24/06/2014 03:05 BST | Updated 24/06/2014 05:59 BST

David Cameron Should Make Nick Clegg End The Coalition, Say Tory MPs

Matt Dunham/PA Wire
File photo dated 12/5/2011 of Prime Minister David Cameron walks past Deputy Prime Minister Nick Clegg. The pair must draw up rules to stop public splits on government policy after a spate of clashes, peers have warned.

David Cameron has been urged by senior Tory backbenchers to end the coalition with the Liberal Democrats early before the next general election, with one MP suggesting he should set out to annoy Nick Clegg into pulling out of government.

Tory MP John Redwood said Cameron should deliberately antagonise his Liberal Democrat partners into leaving, and warned the prime minister that terminating the coalition early may not be '"wise" as he had "given his word" and "it'll not look good if the leader of the main party was to end the coalition".

Redwood suggested that Cameron could do this by pushing for "distinctively Conservative" policies like restricting benefits for migrants even further, having the government drive through a referendum on Britain's membership of the European Union and refusing to opt back into EU crime measures in order to "trigger the Liberal Democrats to become impatient" with the coalition arrangement.

"What should happen now is the Conservative majority in the government should start to press very strongly for two or three distinctively conservative policies, and if the Liberals really don't like it, they could push to leave on the grounds that they wish to impede [the plans] from the benches of opposition," he said.

Lib Dems reacted with bemusement to Redwood's suggestion, with former European parliamentary candidate Giles Goodall quipping: "Nothing like responsible government in the national interest, eh!"

Tory MP Graham Brady, who represents the party's backbenchers as chair of the 1922 committee, called for the two parties to carry out a "conscious uncoupling" in time for the 2015 general election, so that they can have enough time to lay out their re-election platforms.

"Both parties will need some space, some independence, so they can present their separate visions to the British people well before the next election," he told a gathering of Conservative activists on Monday night.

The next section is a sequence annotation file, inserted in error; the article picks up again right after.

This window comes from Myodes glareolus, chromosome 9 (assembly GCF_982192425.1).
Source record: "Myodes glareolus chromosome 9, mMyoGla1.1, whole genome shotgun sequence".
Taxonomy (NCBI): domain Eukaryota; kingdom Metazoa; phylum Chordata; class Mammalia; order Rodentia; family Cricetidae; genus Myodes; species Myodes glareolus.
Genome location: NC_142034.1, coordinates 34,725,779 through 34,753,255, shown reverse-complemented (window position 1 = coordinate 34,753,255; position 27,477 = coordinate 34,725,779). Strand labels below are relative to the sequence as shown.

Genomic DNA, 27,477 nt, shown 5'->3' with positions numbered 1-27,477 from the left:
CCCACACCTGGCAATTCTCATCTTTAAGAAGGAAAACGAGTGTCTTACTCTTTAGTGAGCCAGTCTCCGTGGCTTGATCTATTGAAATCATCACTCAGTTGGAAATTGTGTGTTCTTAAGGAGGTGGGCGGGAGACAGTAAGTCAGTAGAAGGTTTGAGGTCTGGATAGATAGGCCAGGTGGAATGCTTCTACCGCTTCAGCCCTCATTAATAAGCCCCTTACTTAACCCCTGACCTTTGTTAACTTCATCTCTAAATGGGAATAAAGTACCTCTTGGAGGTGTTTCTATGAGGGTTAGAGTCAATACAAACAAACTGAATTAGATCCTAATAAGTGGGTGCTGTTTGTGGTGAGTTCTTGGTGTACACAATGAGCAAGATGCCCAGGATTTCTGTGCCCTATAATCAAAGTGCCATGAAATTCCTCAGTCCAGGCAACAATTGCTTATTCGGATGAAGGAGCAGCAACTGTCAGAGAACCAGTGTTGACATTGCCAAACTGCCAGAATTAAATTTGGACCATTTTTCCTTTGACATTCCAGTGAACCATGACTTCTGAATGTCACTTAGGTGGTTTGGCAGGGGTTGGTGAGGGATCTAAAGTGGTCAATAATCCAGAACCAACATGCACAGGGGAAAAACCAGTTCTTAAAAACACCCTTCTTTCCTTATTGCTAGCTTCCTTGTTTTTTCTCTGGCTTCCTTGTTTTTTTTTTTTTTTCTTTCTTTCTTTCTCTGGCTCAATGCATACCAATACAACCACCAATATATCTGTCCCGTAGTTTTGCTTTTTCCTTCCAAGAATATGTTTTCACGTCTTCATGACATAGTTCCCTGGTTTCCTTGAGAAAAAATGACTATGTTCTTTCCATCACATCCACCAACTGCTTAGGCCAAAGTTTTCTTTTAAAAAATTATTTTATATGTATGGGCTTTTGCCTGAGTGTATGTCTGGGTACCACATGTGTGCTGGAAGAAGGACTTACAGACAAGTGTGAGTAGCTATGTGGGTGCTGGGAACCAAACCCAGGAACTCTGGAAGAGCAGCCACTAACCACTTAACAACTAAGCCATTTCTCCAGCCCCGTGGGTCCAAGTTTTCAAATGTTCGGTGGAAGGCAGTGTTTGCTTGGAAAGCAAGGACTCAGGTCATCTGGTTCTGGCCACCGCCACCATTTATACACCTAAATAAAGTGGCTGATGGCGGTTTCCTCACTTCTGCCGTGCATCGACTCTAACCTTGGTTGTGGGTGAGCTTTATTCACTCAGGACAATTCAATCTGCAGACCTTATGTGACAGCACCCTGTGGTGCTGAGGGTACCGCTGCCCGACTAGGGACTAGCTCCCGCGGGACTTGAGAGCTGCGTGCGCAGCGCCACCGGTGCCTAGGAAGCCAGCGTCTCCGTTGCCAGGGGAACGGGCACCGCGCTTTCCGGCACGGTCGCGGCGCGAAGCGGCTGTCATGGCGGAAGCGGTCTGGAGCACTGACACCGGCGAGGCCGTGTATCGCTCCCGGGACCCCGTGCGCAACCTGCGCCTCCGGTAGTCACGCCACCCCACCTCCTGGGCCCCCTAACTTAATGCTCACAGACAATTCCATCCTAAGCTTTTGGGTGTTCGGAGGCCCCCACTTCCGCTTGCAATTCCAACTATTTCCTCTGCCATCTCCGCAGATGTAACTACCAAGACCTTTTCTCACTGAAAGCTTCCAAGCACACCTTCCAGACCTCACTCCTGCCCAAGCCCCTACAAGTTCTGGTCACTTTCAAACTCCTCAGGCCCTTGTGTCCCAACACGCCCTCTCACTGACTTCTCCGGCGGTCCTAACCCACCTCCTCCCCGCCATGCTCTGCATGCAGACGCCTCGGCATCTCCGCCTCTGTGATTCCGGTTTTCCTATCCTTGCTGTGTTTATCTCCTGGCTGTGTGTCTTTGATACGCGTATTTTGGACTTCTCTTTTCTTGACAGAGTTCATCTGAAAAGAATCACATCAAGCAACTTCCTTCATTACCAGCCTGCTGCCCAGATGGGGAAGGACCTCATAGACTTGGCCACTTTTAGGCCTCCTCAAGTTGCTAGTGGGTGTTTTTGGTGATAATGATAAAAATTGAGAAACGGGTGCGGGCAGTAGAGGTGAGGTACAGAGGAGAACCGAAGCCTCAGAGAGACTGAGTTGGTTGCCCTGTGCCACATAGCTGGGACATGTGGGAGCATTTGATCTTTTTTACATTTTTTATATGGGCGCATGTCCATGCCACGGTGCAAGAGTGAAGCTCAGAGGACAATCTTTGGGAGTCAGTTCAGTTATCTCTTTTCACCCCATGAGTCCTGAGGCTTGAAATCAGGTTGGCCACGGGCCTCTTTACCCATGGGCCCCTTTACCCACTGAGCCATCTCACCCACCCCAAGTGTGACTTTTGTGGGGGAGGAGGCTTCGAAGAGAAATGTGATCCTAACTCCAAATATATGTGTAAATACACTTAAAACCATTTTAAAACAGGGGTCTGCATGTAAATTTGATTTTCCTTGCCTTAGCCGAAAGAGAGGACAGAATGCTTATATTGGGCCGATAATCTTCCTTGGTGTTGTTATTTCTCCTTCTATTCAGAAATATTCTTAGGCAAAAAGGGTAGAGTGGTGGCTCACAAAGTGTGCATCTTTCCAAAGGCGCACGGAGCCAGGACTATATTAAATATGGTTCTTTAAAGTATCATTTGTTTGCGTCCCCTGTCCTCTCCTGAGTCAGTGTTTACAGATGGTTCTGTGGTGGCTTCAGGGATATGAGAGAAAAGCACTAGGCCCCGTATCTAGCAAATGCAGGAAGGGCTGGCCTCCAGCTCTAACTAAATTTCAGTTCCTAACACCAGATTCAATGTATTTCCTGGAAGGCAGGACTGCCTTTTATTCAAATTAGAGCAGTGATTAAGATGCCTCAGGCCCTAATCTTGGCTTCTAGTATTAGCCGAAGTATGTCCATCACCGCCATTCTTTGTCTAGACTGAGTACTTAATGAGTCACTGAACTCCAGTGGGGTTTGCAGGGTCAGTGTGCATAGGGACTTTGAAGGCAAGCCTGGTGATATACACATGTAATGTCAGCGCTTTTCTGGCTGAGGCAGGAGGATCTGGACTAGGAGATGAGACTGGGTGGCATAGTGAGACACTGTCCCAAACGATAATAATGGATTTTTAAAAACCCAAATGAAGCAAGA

“You need several months, you need a period of repetition. You need a significant opportunity to get any message across if it is going to sink in with the public."

This break between the two parties needs to be carried out in a "deliberate, pre-meditated way", Brady said, warning that attempts to keep the coalition together until election day would lead to an 'increasingly fractious period" that would hurt both parties.

Brady warned that the coalition had helped boost Ukip's support as it "plays into that image of politicians who are more alike, politicians who you can’t differentiate”.

Redwood told the audience: "It's vital to the interests of both parties that over the months that remain in government that their respective ministers and spokespeople should be free-er to articulate their message and not be governed by the normal niceties."

The senior backbenchers' message, speaking at a meeting organised by the Bow Group to discuss how the coalition should end, comes as David Cameron makes a last-ditch bid this week to stop former Luxembourg premier Jean-Claude Juncker from becoming the next president of the European Commission.

Meanwhile, Polish ministers accused Cameron of having "fucked up" his approach to the European Union and for listening to the "stupid propaganda" of eurosceptics,

In response to a question from The Huffington Post UK pointing out that Cameron once urged the Tories to stop "banging on about Europe" soon after he became leader in 2006, Redwood and Brady expressed little concern.

Brady told HuffPost UK that "times have changed pretty considerably from those heady days", adding that "clearly these issues have risen up the electorate's list of priorities".

Redwood responded that Cameron "hasn't commented in that way today and if he were to comment today, he'd understand exactly what I have been saying", arguing that the Tories' "target audience" was the voters who "wanted something done about our borders and something done about Europe".